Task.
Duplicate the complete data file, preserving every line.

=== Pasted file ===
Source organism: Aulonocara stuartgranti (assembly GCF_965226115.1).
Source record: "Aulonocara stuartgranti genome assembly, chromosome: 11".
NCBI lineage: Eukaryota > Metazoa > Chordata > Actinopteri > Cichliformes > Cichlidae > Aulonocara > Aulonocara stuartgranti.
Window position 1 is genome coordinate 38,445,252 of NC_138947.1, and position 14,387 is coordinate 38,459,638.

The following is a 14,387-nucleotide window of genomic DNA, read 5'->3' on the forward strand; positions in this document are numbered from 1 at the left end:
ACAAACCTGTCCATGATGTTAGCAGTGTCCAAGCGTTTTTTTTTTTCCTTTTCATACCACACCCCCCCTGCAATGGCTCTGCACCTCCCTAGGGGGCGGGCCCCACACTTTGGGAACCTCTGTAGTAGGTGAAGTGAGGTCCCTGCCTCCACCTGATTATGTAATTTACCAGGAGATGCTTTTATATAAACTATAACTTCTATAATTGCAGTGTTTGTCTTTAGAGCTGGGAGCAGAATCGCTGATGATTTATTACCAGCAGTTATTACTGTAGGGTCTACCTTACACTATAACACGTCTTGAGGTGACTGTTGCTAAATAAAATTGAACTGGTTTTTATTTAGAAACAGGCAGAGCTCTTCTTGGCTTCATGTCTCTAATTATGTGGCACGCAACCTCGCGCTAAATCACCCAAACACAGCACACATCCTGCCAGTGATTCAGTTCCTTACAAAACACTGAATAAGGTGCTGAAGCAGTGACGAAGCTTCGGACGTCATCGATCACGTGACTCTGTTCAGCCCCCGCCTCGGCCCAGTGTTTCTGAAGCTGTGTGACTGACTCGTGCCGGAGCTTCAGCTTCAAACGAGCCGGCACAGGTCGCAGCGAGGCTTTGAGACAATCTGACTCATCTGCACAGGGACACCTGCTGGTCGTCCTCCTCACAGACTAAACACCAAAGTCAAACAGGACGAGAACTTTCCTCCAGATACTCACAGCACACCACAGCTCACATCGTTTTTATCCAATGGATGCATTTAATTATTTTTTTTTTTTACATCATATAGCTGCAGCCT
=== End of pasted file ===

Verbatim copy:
Source organism: Aulonocara stuartgranti (assembly GCF_965226115.1).
Source record: "Aulonocara stuartgranti genome assembly, chromosome: 11".
NCBI lineage: Eukaryota > Metazoa > Chordata > Actinopteri > Cichliformes > Cichlidae > Aulonocara > Aulonocara stuartgranti.
Window position 1 is genome coordinate 38,445,252 of NC_138947.1, and position 14,387 is coordinate 38,459,638.

The following is a 14,387-nucleotide window of genomic DNA, read 5'->3' on the forward strand; positions in this document are numbered from 1 at the left end:
ACAAACCTGTCCATGATGTTAGCAGTGTCCAAGCGTTTTTTTTTTTCCTTTTCATACCACACCCCCCCTGCAATGGCTCTGCACCTCCCTAGGGGGCGGGCCCCACACTTTGGGAACCTCTGTAGTAGGTGAAGTGAGGTCCCTGCCTCCACCTGATTATGTAATTTACCAGGAGATGCTTTTATATAAACTATAACTTCTATAATTGCAGTGTTTGTCTTTAGAGCTGGGAGCAGAATCGCTGATGATTTATTACCAGCAGTTATTACTGTAGGGTCTACCTTACACTATAACACGTCTTGAGGTGACTGTTGCTAAATAAAATTGAACTGGTTTTTATTTAGAAACAGGCAGAGCTCTTCTTGGCTTCATGTCTCTAATTATGTGGCACGCAACCTCGCGCTAAATCACCCAAACACAGCACACATCCTGCCAGTGATTCAGTTCCTTACAAAACACTGAATAAGGTGCTGAAGCAGTGACGAAGCTTCGGACGTCATCGATCACGTGACTCTGTTCAGCCCCCGCCTCGGCCCAGTGTTTCTGAAGCTGTGTGACTGACTCGTGCCGGAGCTTCAGCTTCAAACGAGCCGGCACAGGTCGCAGCGAGGCTTTGAGACAATCTGACTCATCTGCACAGGGACACCTGCTGGTCGTCCTCCTCACAGACTAAACACCAAAGTCAAACAGGACGAGAACTTTCCTCCAGATACTCACAGCACACCACAGCTCACATCGTTTTTATCCAATGGATGCATTTAATTATTTTTTTTTTTTACATCATATAGCTGCAGCCT